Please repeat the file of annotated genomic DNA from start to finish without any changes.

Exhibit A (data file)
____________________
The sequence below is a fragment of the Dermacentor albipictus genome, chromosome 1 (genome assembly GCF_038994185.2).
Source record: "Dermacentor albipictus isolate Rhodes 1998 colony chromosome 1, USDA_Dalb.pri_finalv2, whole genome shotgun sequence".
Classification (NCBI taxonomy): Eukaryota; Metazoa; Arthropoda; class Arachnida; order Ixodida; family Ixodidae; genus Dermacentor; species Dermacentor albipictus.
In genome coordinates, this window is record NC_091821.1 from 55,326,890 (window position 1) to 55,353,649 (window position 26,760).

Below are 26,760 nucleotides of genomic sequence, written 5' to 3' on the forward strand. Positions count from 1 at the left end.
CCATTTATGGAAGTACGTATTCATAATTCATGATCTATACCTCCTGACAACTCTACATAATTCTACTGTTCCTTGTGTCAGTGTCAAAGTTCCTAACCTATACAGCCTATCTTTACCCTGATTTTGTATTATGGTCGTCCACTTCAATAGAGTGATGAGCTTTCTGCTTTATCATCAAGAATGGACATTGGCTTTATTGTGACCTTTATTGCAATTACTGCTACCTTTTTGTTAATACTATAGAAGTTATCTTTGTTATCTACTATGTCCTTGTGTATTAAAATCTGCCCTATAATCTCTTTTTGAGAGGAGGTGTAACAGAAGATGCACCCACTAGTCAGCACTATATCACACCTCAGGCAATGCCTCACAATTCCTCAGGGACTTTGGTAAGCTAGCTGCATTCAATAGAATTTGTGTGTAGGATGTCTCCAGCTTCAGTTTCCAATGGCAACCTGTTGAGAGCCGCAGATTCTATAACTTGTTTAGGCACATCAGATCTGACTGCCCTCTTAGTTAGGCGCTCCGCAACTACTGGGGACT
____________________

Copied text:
The sequence below is a fragment of the Dermacentor albipictus genome, chromosome 1 (genome assembly GCF_038994185.2).
Source record: "Dermacentor albipictus isolate Rhodes 1998 colony chromosome 1, USDA_Dalb.pri_finalv2, whole genome shotgun sequence".
Classification (NCBI taxonomy): Eukaryota; Metazoa; Arthropoda; class Arachnida; order Ixodida; family Ixodidae; genus Dermacentor; species Dermacentor albipictus.
In genome coordinates, this window is record NC_091821.1 from 55,326,890 (window position 1) to 55,353,649 (window position 26,760).

Below are 26,760 nucleotides of genomic sequence, written 5' to 3' on the forward strand. Positions count from 1 at the left end.
CCATTTATGGAAGTACGTATTCATAATTCATGATCTATACCTCCTGACAACTCTACATAATTCTACTGTTCCTTGTGTCAGTGTCAAAGTTCCTAACCTATACAGCCTATCTTTACCCTGATTTTGTATTATGGTCGTCCACTTCAATAGAGTGATGAGCTTTCTGCTTTATCATCAAGAATGGACATTGGCTTTATTGTGACCTTTATTGCAATTACTGCTACCTTTTTGTTAATACTATAGAAGTTATCTTTGTTATCTACTATGTCCTTGTGTATTAAAATCTGCCCTATAATCTCTTTTTGAGAGGAGGTGTAACAGAAGATGCACCCACTAGTCAGCACTATATCACACCTCAGGCAATGCCTCACAATTCCTCAGGGACTTTGGTAAGCTAGCTGCATTCAATAGAATTTGTGTGTAGGATGTCTCCAGCTTCAGTTTCCAATGGCAACCTGTTGAGAGCCGCAGATTCTATAACTTGTTTAGGCACATCAGATCTGACTGCCCTCTTAGTTAGGCGCTCCGCAACTACTGGGGACT